Cause & effect, Affect & fix

I noticed over the last year that no matter what mic I was using I was getting an increasing amount of noise in my side of the show’s recordings. Some times it’s less noticeable in terms of relative noise levels and volumes, but there was a constant hiss. The commonality was using the USB interface on my Macbook. That was the common part whether I was using my pro-level M-Audio audio interface, a direct USB mic or a gaming headset. The noise was there and at times, very distracting (at least to me in post production editing).

My Logitech headset is pretty cheap and low-end, so I expected it to by noisy and sloppy. My microphones, however, are both decent quality units – a Samson C01-U and a Blue Yeti. Part of the problem is that using good quality condenser microphones is a sure way to highlight and exacerbate any noise floors you have. Over the past few shows I was recording in a newly-emptied bedroom and between the condenser mic’s ability to pick up room noise, echo and the omnipresent noise on the interface, I nearly trashed the whole recording for a couple of shows and went without.

Ultimately, I didn’t and was happy that we got the shows out, but even a guest spot that James and I did on the Rant-Fu podcast made me sound like a rank amateur with the crappy sound quality. This was all doubly frustrating as I’m not a newcomer to audio engineering; back in high school I spent some time working at a recording studio, and I was involved in the A/V at school and with the bands for which I was playing. I generally know my way around equipment. But hey… “it’s just a hobby podcast, so who cares, right?”

Uh… no. That mindset only carries you so far, especially since, for me, this isn’t just a hobby podcast. This is something about which I’m pretty passionate and I truly love doing. So… it’s time to step up my audio quality.

First things first, I unpacked my used Shure SM58 dynamic mic, I found a used but good Yamaha 10-channel mixer on eBay (as well as a used and dirt-cheap Behringer Xenyx 802 mixer that’s still in the shipping box) and I wired it up. I tinkered around with the settings and figured out how to set up the mixer for one and several mics and other line-level inputs. I got it all wired up so I can do Skype mix-minus recordings on the computer or, eventually, perhaps to some external digital recorder.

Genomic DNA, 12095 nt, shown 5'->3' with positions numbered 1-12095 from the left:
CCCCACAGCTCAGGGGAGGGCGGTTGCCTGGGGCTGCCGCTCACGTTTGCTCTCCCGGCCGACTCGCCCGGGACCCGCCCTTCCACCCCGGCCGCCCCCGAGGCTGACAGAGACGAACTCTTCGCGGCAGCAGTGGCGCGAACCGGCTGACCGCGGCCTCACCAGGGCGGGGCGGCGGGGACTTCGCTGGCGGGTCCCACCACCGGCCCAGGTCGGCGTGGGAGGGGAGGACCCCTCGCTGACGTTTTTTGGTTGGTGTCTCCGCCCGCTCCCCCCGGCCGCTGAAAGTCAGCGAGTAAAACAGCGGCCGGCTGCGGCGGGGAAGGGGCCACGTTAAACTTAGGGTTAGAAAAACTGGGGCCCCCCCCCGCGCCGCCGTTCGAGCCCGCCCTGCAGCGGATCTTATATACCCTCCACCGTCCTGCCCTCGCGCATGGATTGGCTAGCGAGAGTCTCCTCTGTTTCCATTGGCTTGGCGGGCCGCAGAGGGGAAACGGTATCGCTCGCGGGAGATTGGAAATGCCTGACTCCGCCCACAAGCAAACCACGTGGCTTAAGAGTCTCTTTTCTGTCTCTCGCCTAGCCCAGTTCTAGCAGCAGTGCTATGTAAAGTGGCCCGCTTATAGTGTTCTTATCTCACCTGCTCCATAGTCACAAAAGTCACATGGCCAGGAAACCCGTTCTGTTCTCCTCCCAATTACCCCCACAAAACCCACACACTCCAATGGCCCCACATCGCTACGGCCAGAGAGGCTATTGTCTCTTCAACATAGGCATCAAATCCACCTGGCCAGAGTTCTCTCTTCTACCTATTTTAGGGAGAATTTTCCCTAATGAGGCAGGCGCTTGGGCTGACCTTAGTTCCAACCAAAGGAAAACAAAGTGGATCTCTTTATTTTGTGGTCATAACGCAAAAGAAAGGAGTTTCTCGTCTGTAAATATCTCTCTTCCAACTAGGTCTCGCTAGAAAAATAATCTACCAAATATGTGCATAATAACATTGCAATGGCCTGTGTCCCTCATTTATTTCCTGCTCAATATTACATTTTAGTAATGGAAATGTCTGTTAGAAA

Once I figured out that the mixer I have will do what I need, I sold my M-Audio pro interface. It’s entirely overkill for our needs and for 1/5th the price of the M-Audio, the Yamaha mixer is perfect for my needs. I have several other dynamic mics for when I host guests here at the house, and frankly doing multiple mics on the M-Audio was never just as simple as it could (should?) have been. The Yamaha is much simpler and more intuitive. Plus, the extra money is nice.

Now, for most of the shows, even the mixer is overkill. Most of the time, all that’s necessary is the mic, the computer and me, as James and I record the shows over Skype from our respective homes. With that in mind, I also found an ART tube mic pre-amp on Amazon for crazy cheap. This will allow me an even simpler interface – nearly as simple as using the USB mics – for most of the shows, but without the increased noise of the condenser mics and USB interface. Win.

And yes, Mr. Ravenscraft, I *do* record into a computer. I don’t have a spare $200-$400 laying around for the Edirol. Yet! 😉

So, this is a long-winded way of saying I’m sorry about the recent crappy sound quality and starting with our first show of 2011, my end of the recordings should sound much, much better in terms of noise and general sound quality. I can’t do anything about my crappy voice, other than suggest you buy ear plugs. 🙂

Happy New Year everyone, and we look forward to more great shows and community interaction in the Near Year.